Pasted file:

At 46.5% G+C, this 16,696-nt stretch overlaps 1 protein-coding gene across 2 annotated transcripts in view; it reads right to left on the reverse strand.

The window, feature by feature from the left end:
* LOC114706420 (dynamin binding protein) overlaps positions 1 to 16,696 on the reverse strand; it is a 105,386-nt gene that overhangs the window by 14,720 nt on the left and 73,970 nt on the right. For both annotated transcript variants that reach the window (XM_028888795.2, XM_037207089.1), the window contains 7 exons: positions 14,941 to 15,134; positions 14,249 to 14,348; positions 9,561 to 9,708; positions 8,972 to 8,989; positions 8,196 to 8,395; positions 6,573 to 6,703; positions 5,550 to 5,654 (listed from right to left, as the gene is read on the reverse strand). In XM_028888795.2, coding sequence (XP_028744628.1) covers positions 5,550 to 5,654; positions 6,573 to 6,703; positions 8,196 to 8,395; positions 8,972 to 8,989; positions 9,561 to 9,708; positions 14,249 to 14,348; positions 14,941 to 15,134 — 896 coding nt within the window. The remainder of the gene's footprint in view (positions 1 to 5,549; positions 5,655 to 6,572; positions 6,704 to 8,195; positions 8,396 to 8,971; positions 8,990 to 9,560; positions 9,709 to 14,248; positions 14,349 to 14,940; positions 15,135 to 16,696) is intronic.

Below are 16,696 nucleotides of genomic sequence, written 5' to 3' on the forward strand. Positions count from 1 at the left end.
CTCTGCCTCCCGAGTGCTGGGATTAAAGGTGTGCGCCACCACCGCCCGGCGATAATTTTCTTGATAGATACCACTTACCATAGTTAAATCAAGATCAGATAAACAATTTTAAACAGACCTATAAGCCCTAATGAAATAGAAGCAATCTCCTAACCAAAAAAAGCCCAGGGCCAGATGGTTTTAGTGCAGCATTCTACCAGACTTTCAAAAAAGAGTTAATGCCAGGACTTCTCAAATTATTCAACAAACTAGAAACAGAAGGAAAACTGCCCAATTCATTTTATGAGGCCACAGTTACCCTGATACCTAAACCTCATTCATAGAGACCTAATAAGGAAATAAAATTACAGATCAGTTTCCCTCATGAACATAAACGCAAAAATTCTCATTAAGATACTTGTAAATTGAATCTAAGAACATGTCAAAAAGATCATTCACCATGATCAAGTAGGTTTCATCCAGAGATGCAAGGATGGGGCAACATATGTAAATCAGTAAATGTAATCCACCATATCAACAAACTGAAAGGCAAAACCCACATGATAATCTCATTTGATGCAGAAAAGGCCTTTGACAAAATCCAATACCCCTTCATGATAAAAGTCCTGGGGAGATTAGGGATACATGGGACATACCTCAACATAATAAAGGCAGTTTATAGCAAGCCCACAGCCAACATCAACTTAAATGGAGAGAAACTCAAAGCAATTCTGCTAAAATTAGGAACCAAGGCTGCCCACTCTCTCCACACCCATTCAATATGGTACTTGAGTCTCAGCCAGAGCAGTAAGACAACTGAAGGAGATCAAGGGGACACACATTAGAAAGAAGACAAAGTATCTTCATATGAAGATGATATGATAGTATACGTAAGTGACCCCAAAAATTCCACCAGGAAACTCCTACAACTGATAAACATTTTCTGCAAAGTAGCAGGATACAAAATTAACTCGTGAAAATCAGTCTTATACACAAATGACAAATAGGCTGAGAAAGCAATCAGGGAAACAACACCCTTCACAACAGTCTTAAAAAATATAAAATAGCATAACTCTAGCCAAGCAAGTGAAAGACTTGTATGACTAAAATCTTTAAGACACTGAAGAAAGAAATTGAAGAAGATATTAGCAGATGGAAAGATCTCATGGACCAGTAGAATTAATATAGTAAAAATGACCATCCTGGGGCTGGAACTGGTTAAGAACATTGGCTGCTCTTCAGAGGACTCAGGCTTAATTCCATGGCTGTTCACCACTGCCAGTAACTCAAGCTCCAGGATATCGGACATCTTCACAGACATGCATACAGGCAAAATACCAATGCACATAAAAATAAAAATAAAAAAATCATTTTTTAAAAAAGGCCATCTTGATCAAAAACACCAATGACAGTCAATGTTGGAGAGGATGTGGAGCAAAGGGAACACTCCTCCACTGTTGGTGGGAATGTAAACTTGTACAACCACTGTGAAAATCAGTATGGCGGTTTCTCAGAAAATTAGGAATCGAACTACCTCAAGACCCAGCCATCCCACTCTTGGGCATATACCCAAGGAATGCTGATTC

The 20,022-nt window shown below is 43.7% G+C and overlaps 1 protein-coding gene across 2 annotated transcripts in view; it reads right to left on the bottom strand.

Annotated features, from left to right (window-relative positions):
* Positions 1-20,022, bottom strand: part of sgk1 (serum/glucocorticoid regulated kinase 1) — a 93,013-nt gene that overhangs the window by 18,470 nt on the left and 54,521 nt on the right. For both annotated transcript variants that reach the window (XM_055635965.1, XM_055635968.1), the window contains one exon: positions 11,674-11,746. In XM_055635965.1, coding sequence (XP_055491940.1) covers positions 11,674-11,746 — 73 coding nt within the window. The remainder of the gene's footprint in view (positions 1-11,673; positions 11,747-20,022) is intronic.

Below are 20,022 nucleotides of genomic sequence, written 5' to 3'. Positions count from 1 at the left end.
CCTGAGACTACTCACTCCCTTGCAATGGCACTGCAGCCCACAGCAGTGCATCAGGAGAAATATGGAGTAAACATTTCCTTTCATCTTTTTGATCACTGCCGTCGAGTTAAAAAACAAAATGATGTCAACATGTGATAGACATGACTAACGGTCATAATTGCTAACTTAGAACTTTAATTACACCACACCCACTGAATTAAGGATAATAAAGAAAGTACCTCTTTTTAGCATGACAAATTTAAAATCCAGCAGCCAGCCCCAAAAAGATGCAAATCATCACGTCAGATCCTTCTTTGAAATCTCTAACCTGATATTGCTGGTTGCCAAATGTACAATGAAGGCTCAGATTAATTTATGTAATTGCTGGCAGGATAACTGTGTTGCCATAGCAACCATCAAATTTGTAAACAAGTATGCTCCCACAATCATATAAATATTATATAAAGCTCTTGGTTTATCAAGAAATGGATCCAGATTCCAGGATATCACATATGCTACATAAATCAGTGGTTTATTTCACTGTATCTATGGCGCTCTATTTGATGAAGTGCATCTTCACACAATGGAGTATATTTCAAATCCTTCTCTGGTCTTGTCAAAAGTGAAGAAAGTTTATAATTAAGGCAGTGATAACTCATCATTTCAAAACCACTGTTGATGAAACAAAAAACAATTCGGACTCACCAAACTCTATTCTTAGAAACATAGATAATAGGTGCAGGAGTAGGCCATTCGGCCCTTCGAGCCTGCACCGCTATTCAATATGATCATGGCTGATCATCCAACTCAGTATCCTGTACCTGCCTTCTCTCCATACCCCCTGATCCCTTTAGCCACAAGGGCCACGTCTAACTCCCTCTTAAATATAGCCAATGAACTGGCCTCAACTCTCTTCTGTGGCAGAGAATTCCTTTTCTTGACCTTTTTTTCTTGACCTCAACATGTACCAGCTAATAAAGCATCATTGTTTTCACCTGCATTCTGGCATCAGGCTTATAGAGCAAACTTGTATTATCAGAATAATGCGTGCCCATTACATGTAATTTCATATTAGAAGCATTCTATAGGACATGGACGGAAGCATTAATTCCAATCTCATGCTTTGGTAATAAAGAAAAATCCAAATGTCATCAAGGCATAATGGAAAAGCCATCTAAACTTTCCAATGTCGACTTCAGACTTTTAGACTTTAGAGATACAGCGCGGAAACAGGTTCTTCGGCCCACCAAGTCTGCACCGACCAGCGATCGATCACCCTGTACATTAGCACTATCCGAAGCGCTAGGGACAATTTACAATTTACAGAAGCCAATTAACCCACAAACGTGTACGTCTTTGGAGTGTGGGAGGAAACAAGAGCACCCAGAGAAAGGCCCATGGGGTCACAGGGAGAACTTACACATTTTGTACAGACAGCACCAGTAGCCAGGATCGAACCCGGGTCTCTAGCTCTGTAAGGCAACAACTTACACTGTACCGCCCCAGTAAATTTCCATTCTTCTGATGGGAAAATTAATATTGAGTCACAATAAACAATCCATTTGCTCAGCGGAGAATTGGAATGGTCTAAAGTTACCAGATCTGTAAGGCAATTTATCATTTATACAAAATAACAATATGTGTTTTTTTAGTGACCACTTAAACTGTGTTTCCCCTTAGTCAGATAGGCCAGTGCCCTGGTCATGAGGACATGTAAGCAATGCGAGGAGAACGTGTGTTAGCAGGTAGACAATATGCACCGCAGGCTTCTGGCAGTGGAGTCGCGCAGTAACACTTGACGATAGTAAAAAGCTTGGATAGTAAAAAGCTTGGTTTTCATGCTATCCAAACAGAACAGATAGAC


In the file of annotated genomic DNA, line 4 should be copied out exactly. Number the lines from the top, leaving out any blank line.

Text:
Below are 16,696 nucleotides of genomic sequence, written 5' to 3' on the forward strand. Positions count from 1 at the left end.